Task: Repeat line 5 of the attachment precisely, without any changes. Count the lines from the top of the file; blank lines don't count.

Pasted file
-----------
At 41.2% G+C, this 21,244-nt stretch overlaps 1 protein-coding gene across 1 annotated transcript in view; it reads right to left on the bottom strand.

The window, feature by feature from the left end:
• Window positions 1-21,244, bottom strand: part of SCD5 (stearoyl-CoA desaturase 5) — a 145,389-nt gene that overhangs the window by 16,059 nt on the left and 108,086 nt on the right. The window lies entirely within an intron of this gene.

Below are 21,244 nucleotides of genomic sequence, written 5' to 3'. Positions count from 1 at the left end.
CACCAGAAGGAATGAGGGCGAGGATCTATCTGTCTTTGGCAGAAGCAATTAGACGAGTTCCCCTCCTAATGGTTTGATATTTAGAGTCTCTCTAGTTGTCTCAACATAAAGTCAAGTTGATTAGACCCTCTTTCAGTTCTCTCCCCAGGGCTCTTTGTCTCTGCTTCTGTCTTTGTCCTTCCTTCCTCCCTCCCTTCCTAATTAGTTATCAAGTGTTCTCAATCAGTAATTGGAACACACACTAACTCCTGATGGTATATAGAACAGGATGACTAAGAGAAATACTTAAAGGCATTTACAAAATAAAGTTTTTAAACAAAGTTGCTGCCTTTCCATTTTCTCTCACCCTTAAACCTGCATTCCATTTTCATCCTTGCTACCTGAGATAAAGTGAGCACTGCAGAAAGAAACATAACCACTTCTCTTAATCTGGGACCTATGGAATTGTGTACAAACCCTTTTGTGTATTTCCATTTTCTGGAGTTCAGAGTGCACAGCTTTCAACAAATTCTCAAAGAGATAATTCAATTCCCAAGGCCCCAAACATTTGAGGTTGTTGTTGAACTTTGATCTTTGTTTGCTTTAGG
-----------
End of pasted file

CACCAGAAGGAATGAGGGCGAGGATCTATCTGTCTTTGGCAGAAGCAATTAGACGAGTTCCCCTCCTAATGGTTTGATATTTAGAGTCTCTCTAGTTGTCTCAACATAAAGTCAAGTTGATTAGACCCTCTTTCAGTTCTCTCCCCAGGGCTCTTTGTCTCTGCTTCTGTCTTTGTCCTTCCTTCCTCCCTCCCTTCCTAATTAGTTATCAAGTGTTCTCAATCAGTAATTGGAACACACACTAACTCCTGATGGTATATAGAACAGGATGACTAAGAGAAATACTTAAAGGCATTTACAAAATAAAGTTTTTAAACAAAGTTGCTGCCTTTCCATTTTCTCTCACCCTTAAACCTGCATTCCATTTTCATCCTTGCTACCTGAGATAAAGTGAGCACTGCAGAAAGAAACATAACCACTTCTCTTAATCTGGGACCTATGGAATTGTGTACAAACCCTTTTGTGTATTTCCATTTTCTGGAGTTCAGAGTGCACAGCTTTCAACAAATTCTCAAAGAGATAATTCAATTCCCAAGGCCCCAAACATTTGAGGTTGTTGTTGAACTTTGATCTTTGTTTGCTTTAGG